Conflict Resolution in Neurodiverse Relationships

Conflict Resolution in Neurodiverse Relationships

Learn how to navigate conflict and other difficult conversations when Neurodiverse affects your relationship.

In Neurodiverse Relationships, you may find yourself in conflict with your partner over issues such as who does what around the house or who pays for dinner. While this can be frustrating and stressful, it’s important to remember that your partner has a different way of viewing the world than you do. This doesn’t mean they’re wrong; it just means they have different needs and expectations than you do. But don’t worry—there are ways you can manage these differences successfully!

Accept Your Differences

Accepting your differences is an important step in conflict resolution. It’s not about apologizing for them, but rather acknowledging that you’re different and that there are going to be times when you disagree. If you can accept this, then it will be easier for both of you to work through any disagreement or conflict without feeling too threatened by each other’s perspectives.

The next step is understanding how the other person sees things differently than yourself—and finding ways around differences rather than trying to change them altogether (which may not always be possible). This can mean learning how their thought processes work; understanding their point-of-view while still respecting yours; taking turns explaining what they mean when they speak without making assumptions about what others think based on how they sound or look (for example: “I’m sorry if I sounded offended by what she said earlier today.”); etcetera…

Pay Attention to Nonverbal Cues

If you or your partner is neurodivergent, it’s essential to be aware of nonverbal cues. When someone is upset or frustrated, their tone of voice may become louder and more emotional than usual. They might also use words that are less direct or concrete (e.g., “I’m angry,” instead of simply saying “I’m angry”). This can make it difficult for you to understand what the person is saying and how best to respond.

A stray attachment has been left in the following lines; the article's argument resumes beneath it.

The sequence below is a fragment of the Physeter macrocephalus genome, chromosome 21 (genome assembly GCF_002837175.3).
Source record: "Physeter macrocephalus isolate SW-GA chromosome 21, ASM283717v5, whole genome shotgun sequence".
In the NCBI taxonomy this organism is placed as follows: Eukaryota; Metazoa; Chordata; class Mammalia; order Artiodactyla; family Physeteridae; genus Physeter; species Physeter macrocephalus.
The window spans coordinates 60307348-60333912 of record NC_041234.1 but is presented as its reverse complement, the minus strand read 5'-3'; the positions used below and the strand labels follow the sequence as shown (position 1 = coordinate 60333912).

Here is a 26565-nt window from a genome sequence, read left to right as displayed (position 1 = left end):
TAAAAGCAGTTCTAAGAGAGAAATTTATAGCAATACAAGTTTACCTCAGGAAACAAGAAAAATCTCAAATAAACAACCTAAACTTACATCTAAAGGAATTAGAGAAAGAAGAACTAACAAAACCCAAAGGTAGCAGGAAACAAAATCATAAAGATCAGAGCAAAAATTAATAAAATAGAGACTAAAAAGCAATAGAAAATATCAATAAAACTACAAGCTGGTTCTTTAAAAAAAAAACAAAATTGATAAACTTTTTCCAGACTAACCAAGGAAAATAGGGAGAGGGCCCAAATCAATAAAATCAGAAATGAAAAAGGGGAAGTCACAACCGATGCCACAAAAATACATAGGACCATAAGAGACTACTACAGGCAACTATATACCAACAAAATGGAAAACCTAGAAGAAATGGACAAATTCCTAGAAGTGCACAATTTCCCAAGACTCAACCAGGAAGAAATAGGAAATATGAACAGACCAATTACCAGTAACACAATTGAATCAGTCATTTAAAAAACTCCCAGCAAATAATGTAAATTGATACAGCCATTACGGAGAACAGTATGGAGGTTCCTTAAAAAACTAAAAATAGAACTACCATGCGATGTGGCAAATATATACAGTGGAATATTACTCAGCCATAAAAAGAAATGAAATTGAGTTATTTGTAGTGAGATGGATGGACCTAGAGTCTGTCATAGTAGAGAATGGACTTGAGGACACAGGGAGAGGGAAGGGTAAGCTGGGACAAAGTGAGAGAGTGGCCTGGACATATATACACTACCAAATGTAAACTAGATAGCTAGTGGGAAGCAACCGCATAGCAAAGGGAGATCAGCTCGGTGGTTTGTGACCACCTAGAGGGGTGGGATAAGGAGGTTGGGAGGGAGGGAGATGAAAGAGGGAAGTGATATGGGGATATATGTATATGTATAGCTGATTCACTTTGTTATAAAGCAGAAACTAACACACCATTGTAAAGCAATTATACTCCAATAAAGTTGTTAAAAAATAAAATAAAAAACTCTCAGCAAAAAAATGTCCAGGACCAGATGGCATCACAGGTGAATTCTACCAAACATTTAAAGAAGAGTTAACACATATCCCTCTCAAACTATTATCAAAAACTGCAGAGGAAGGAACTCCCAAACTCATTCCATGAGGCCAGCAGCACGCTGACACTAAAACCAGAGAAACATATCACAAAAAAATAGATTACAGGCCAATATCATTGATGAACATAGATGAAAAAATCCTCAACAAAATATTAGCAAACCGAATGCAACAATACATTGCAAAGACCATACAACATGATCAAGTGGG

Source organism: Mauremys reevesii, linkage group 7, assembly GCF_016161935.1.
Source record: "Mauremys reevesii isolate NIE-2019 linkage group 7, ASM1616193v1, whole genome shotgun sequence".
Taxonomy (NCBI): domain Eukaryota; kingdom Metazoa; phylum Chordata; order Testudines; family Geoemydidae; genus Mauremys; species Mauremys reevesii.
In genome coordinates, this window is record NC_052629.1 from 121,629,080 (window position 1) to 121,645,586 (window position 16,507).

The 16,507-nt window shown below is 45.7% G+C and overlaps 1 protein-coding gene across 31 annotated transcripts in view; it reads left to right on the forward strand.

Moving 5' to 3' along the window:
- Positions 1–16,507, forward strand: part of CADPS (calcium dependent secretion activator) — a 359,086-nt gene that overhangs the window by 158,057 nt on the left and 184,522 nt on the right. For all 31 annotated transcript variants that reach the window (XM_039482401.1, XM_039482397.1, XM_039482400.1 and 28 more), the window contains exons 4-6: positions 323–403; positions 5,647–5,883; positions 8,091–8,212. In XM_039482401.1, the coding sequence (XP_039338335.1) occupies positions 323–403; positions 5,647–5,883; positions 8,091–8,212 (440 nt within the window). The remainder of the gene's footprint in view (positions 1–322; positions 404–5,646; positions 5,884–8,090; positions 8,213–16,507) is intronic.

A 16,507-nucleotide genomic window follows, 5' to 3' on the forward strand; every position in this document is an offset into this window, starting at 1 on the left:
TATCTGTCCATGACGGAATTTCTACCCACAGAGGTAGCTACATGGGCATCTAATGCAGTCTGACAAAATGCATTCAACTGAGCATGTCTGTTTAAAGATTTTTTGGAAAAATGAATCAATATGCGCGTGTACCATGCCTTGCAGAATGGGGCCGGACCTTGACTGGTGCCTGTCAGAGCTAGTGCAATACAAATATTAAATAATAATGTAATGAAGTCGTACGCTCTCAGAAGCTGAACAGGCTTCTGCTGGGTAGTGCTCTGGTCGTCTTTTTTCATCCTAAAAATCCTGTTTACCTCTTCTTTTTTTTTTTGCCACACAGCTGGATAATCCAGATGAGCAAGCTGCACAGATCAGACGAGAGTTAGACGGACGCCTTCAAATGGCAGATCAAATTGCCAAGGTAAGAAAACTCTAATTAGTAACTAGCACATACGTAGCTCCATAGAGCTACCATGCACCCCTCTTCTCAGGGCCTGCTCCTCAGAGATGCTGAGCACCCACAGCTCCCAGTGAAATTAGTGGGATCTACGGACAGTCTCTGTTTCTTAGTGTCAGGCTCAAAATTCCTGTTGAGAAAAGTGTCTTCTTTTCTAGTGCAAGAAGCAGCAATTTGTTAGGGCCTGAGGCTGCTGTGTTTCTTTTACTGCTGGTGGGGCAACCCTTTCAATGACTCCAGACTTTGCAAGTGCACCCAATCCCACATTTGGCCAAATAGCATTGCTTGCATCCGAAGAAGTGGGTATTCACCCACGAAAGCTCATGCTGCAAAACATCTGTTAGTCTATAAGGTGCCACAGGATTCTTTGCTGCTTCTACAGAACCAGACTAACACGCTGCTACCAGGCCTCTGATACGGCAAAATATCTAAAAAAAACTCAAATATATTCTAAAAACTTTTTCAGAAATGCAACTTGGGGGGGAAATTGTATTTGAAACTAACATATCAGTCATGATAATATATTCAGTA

In addition to listening for these changes in language patterns when communicating with someone who has autism spectrum disorder (ASD), pay attention to body language as well: Do they have their arms folded across their chest? Are they leaning away from you? Do they seem tense when talking?

How do you communicate in a neurodiverse relationship?

Tune in to Their Needs

The first step in resolving conflict is tuning in to your partner’s needs. If you’re having a conversation and they are making sense, and yet you still feel angry or frustrated because they haven’t responded to what you said earlier, then it might be helpful for them to hear the message that was sent.

To do this effectively:

  • Listen deeply – listen carefully enough so that their words are not lost on you (and if they aren’t making much sense at all, let them know). This means listening without interrupting or judging–just letting everything sink into your brain like a sponge so it can absorb everything without being filtered through any preconceived notions about how things should go down; * Remember why this person exists in life–this relationship doesn’t exist just because of one person’s emotions; there must be some shared goal(s) between both parties involved in order for this relationship to succeed over time.* Pay attention when someone says something negative about themselves (especially if it’s related directly to another member of their own family). It may seem obvious but often times we forget what makes us special when faced with adversity during tough times such as these ones!

How to manage conflict in a neurodiverse relationship.

In a neurodiverse relationship, you need to accept your partner’s differences. This can be difficult for many people who have been in relationships where everyone seemed to fit into a neat, tidy box of expectations. But accepting that your partner might not share the same values, beliefs, and opinions as you does not mean they are wrong or bad—it just means they are different!

By taking this approach (and paying attention to nonverbal cues), you’ll be able to tune into what makes them tick and how they feel about things. You may even find that their needs differ from yours—for example, if one person is more introverted than another person; perhaps it would help if both partners were more outgoing at social events.

Conclusion

Conflict can be tricky to navigate when you have a neurodiverse relationship. But with these tips, you’ll be able to better understand why your partner may be acting out and what you can do about it. And remember: no matter how tough things get in your relationship, don’t give up! You never know how much time and effort it will take before your partner feels comfortable telling you what’s going on without feeling judged or disbelieved by others who think they know more than they do (which happens often). So stick with each other through thick & thin—and always communicate openly so there aren’t any misunderstandings or surprises down the road!

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